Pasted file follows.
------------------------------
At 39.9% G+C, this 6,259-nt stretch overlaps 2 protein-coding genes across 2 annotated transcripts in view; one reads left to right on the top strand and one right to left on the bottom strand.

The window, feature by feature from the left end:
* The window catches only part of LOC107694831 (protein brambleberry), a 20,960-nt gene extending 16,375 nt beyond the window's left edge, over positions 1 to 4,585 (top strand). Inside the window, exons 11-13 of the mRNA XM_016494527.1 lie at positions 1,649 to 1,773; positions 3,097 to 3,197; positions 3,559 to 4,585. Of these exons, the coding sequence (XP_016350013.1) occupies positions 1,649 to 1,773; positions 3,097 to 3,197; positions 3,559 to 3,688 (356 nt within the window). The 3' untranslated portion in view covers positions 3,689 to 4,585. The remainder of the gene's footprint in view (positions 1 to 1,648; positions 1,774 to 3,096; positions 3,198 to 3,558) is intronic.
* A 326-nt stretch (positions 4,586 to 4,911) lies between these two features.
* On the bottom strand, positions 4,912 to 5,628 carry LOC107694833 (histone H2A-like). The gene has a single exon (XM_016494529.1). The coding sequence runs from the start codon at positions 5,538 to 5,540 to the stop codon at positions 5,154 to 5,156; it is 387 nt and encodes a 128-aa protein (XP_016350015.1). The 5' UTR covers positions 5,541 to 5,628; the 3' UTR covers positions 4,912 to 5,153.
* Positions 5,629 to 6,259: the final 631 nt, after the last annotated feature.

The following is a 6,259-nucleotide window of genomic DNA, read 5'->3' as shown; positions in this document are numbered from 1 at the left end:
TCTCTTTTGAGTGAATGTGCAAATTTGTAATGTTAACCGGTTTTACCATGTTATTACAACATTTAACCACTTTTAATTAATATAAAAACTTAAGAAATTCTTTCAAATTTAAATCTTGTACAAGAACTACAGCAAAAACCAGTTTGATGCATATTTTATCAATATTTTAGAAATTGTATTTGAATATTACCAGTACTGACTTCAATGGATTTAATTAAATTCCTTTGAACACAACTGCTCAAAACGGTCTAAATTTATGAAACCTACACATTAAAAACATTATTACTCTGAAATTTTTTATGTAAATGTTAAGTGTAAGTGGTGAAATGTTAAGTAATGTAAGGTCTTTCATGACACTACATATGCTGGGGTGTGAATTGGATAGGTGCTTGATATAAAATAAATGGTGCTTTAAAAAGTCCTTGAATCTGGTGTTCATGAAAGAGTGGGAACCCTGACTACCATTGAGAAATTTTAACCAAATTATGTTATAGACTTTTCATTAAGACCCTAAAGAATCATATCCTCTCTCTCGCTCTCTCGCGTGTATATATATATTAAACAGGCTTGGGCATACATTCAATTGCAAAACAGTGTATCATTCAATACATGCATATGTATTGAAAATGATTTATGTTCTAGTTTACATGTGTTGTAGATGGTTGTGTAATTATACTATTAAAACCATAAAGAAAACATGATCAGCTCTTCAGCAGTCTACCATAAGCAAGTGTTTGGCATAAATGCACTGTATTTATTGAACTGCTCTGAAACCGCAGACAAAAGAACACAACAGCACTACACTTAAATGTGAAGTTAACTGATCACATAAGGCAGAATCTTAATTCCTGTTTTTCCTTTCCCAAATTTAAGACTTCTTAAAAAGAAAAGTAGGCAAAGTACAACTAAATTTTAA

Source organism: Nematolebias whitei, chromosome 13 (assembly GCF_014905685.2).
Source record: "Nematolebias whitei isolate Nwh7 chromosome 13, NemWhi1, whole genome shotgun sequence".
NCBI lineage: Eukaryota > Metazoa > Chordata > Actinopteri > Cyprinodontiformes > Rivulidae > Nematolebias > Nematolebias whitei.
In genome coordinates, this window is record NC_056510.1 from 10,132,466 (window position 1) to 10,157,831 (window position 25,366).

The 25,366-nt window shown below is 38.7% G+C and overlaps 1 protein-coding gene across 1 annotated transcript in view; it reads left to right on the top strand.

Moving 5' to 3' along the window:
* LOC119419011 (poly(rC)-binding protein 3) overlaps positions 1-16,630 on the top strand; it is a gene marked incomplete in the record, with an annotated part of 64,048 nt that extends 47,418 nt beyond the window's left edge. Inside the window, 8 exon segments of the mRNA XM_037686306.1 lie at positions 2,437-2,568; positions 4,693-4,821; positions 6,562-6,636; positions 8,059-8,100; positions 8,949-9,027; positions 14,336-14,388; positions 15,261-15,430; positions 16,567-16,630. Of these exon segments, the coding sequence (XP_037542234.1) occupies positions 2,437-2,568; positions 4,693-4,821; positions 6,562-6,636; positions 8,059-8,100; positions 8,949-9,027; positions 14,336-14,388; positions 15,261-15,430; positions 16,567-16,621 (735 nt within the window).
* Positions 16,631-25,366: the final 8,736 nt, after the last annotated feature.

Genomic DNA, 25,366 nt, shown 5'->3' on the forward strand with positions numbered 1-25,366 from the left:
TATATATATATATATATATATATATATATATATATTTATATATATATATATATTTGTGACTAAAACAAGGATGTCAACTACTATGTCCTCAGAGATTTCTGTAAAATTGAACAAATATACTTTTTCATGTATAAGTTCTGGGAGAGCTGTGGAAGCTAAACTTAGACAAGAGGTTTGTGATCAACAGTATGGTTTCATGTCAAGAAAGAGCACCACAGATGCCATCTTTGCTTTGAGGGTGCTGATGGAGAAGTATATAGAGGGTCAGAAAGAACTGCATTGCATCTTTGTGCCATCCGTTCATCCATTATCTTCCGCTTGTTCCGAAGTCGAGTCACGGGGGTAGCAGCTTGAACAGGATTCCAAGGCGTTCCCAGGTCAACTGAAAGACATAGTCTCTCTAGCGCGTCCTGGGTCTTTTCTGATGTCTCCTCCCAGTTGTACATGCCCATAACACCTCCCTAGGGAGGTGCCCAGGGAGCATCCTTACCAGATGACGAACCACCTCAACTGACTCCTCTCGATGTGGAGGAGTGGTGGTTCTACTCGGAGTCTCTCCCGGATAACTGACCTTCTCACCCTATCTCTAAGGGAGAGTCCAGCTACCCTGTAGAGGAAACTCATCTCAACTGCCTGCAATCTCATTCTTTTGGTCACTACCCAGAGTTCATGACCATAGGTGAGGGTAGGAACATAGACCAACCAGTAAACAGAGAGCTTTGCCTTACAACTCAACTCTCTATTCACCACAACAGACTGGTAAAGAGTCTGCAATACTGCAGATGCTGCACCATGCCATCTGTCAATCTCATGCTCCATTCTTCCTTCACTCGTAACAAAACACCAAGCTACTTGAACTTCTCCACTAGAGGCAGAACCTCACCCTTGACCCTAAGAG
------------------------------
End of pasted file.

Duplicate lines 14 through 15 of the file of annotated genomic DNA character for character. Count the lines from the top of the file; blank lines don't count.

Moving 5' to 3' along the window:
* LOC119419011 (poly(rC)-binding protein 3) overlaps positions 1-16,630 on the top strand; it is a gene marked incomplete in the record, with an annotated part of 64,048 nt that extends 47,418 nt beyond the window's left edge. Inside the window, 8 exon segments of the mRNA XM_037686306.1 lie at positions 2,437-2,568; positions 4,693-4,821; positions 6,562-6,636; positions 8,059-8,100; positions 8,949-9,027; positions 14,336-14,388; positions 15,261-15,430; positions 16,567-16,630. Of these exon segments, the coding sequence (XP_037542234.1) occupies positions 2,437-2,568; positions 4,693-4,821; positions 6,562-6,636; positions 8,059-8,100; positions 8,949-9,027; positions 14,336-14,388; positions 15,261-15,430; positions 16,567-16,621 (735 nt within the window).